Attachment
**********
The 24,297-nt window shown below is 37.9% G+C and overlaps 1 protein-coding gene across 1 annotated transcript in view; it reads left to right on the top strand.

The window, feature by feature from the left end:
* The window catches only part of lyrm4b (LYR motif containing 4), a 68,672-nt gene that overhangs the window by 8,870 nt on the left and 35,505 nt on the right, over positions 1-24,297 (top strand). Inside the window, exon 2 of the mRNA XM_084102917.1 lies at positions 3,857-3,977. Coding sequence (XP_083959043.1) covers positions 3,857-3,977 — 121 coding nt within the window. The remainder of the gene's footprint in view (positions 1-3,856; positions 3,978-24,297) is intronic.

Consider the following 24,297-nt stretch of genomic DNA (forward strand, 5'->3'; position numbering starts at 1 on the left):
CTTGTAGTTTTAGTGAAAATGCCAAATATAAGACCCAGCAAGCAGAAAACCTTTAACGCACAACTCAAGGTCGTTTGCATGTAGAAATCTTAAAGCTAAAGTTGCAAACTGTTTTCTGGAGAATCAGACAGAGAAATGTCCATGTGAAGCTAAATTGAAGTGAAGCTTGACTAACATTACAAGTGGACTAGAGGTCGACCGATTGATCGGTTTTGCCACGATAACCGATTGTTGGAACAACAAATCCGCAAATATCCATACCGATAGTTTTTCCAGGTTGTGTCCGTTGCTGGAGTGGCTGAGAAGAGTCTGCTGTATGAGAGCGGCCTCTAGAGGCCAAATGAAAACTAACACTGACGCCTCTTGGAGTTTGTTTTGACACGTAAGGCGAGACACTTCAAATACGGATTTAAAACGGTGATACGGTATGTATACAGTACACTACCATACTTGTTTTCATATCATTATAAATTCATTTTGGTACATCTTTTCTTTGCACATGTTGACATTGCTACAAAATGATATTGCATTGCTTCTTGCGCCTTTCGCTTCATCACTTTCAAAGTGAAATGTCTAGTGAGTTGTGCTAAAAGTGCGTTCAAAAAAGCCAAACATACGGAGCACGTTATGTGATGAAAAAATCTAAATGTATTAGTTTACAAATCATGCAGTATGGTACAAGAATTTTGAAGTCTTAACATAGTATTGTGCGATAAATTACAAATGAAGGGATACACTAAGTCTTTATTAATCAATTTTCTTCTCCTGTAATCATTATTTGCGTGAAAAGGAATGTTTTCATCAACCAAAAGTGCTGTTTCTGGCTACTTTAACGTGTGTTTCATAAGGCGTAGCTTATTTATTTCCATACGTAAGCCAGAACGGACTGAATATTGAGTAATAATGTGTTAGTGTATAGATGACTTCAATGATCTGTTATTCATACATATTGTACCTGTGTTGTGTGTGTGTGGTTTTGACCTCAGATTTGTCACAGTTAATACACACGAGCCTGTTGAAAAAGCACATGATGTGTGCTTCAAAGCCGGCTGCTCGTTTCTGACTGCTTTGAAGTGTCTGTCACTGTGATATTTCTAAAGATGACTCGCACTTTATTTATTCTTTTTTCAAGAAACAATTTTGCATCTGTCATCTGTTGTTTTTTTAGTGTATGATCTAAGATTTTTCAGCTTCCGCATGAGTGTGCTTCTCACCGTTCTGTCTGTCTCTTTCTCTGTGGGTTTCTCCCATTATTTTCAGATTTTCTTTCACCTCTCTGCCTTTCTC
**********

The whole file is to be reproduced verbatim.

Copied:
The 24,297-nt window shown below is 37.9% G+C and overlaps 1 protein-coding gene across 1 annotated transcript in view; it reads left to right on the top strand.

The window, feature by feature from the left end:
* The window catches only part of lyrm4b (LYR motif containing 4), a 68,672-nt gene that overhangs the window by 8,870 nt on the left and 35,505 nt on the right, over positions 1-24,297 (top strand). Inside the window, exon 2 of the mRNA XM_084102917.1 lies at positions 3,857-3,977. Coding sequence (XP_083959043.1) covers positions 3,857-3,977 — 121 coding nt within the window. The remainder of the gene's footprint in view (positions 1-3,856; positions 3,978-24,297) is intronic.

Consider the following 24,297-nt stretch of genomic DNA (forward strand, 5'->3'; position numbering starts at 1 on the left):
CTTGTAGTTTTAGTGAAAATGCCAAATATAAGACCCAGCAAGCAGAAAACCTTTAACGCACAACTCAAGGTCGTTTGCATGTAGAAATCTTAAAGCTAAAGTTGCAAACTGTTTTCTGGAGAATCAGACAGAGAAATGTCCATGTGAAGCTAAATTGAAGTGAAGCTTGACTAACATTACAAGTGGACTAGAGGTCGACCGATTGATCGGTTTTGCCACGATAACCGATTGTTGGAACAACAAATCCGCAAATATCCATACCGATAGTTTTTCCAGGTTGTGTCCGTTGCTGGAGTGGCTGAGAAGAGTCTGCTGTATGAGAGCGGCCTCTAGAGGCCAAATGAAAACTAACACTGACGCCTCTTGGAGTTTGTTTTGACACGTAAGGCGAGACACTTCAAATACGGATTTAAAACGGTGATACGGTATGTATACAGTACACTACCATACTTGTTTTCATATCATTATAAATTCATTTTGGTACATCTTTTCTTTGCACATGTTGACATTGCTACAAAATGATATTGCATTGCTTCTTGCGCCTTTCGCTTCATCACTTTCAAAGTGAAATGTCTAGTGAGTTGTGCTAAAAGTGCGTTCAAAAAAGCCAAACATACGGAGCACGTTATGTGATGAAAAAATCTAAATGTATTAGTTTACAAATCATGCAGTATGGTACAAGAATTTTGAAGTCTTAACATAGTATTGTGCGATAAATTACAAATGAAGGGATACACTAAGTCTTTATTAATCAATTTTCTTCTCCTGTAATCATTATTTGCGTGAAAAGGAATGTTTTCATCAACCAAAAGTGCTGTTTCTGGCTACTTTAACGTGTGTTTCATAAGGCGTAGCTTATTTATTTCCATACGTAAGCCAGAACGGACTGAATATTGAGTAATAATGTGTTAGTGTATAGATGACTTCAATGATCTGTTATTCATACATATTGTACCTGTGTTGTGTGTGTGTGGTTTTGACCTCAGATTTGTCACAGTTAATACACACGAGCCTGTTGAAAAAGCACATGATGTGTGCTTCAAAGCCGGCTGCTCGTTTCTGACTGCTTTGAAGTGTCTGTCACTGTGATATTTCTAAAGATGACTCGCACTTTATTTATTCTTTTTTCAAGAAACAATTTTGCATCTGTCATCTGTTGTTTTTTTAGTGTATGATCTAAGATTTTTCAGCTTCCGCATGAGTGTGCTTCTCACCGTTCTGTCTGTCTCTTTCTCTGTGGGTTTCTCCCATTATTTTCAGATTTTCTTTCACCTCTCTGCCTTTCTC